Signal transduction designates the set of molecular events that take place within a cell upon extracellular stimulation to mediate a functional outcome. Decades after the discovery that dopamine triggers opposing signaling pathways in D1- and D2-expressing medium spiny neurons, it is now clear that there are as many different flavors of signaling pathways in the brain as there are neuron types. One of the biggest challenges in molecular neuroscience is to elucidate cell-type specific signaling, in order to understand neurological diseases with regional vulnerability, but also to identify targets for precision drugs devoid of off-target effects. Here, we make a case for the importance of the study of neuron-type specific molecular characteristics. We then review the technologies that exist to study neurons in their full diversity and highlight their disease-relevant idiosyncrasies.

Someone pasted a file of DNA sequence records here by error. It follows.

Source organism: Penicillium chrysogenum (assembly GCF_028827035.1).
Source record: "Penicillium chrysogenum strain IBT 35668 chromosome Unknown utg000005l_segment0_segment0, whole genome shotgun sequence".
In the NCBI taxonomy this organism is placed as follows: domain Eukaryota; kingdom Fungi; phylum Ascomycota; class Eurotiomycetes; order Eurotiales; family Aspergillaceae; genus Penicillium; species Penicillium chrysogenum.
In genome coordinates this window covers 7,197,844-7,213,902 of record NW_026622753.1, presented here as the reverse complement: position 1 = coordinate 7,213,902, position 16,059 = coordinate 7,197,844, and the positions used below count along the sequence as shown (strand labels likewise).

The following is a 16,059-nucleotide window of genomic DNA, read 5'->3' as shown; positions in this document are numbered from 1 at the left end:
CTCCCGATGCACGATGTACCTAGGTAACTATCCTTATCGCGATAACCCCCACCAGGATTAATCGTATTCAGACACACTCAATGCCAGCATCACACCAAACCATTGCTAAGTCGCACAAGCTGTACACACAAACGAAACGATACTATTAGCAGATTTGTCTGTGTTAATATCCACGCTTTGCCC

Keywords: Cell-type specific; Neurodegenerative disease; Nucleus sorting; Paul Greengard; Psychiatric disease; Selective neuronal vulnerability; Signal transduction; Single-nucleus RNAseq; Systems-level; bacTRAP.
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